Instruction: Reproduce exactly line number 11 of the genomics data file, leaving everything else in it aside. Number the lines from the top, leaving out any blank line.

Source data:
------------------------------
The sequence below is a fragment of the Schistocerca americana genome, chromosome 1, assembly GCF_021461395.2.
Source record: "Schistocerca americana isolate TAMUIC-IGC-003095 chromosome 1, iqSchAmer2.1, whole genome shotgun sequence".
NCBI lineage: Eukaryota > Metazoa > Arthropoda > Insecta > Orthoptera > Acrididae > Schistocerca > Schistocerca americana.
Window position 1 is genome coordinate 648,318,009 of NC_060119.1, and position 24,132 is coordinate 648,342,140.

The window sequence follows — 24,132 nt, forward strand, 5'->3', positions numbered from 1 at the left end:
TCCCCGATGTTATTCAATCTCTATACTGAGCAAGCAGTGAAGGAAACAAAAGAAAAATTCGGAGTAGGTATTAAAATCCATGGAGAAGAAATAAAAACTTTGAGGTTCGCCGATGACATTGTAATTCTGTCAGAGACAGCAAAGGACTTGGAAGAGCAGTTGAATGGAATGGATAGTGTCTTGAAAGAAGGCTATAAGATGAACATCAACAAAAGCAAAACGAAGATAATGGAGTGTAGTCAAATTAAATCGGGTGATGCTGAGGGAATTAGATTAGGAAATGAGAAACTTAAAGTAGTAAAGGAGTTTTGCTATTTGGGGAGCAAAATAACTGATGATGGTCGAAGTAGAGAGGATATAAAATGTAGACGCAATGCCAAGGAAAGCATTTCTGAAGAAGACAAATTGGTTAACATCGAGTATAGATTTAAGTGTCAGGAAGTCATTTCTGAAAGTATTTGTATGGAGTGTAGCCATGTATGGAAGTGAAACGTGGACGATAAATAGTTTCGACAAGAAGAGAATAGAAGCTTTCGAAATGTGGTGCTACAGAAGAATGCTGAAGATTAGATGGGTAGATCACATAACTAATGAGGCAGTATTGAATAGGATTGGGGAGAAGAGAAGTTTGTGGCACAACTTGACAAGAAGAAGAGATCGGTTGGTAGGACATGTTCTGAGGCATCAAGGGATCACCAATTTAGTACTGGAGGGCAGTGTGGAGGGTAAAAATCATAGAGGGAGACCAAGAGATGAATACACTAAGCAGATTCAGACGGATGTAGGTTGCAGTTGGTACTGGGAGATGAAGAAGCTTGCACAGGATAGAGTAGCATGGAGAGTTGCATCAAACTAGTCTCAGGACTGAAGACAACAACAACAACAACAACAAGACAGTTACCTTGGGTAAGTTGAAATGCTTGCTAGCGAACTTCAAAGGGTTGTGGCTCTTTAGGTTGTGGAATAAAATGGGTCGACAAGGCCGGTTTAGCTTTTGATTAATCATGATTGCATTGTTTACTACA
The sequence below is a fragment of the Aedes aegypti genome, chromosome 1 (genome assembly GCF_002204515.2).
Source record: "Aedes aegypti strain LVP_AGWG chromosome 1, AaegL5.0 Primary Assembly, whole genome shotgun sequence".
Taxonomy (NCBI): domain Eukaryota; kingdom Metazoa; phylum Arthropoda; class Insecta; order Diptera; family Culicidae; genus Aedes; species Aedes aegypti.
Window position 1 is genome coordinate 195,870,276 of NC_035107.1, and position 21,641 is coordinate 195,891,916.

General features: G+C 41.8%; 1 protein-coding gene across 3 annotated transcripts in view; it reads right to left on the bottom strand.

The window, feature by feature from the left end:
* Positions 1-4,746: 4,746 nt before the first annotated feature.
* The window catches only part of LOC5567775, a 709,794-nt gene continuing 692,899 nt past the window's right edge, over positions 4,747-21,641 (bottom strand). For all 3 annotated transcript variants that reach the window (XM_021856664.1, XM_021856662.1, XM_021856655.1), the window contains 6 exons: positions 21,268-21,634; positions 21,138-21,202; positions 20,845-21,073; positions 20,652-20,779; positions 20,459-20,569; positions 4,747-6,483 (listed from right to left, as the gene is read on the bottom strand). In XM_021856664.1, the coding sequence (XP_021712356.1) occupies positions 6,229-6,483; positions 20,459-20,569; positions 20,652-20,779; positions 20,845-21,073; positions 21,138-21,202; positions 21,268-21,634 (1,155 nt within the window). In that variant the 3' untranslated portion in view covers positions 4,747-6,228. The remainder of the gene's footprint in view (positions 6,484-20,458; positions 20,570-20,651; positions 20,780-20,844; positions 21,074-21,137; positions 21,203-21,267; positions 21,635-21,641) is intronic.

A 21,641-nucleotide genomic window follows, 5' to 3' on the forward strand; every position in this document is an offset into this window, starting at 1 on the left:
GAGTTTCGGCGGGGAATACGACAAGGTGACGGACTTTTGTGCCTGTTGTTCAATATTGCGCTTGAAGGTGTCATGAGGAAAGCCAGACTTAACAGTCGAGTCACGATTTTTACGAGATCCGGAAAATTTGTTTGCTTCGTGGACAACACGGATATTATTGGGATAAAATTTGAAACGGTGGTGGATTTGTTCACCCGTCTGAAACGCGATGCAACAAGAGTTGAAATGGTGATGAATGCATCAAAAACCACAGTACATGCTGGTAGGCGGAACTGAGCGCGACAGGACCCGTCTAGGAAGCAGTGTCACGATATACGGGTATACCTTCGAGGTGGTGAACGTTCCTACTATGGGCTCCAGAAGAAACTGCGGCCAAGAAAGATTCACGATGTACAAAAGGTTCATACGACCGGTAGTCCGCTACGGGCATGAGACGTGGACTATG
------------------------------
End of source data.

General features: G+C 41.8%; 1 protein-coding gene across 3 annotated transcripts in view; it reads right to left on the bottom strand.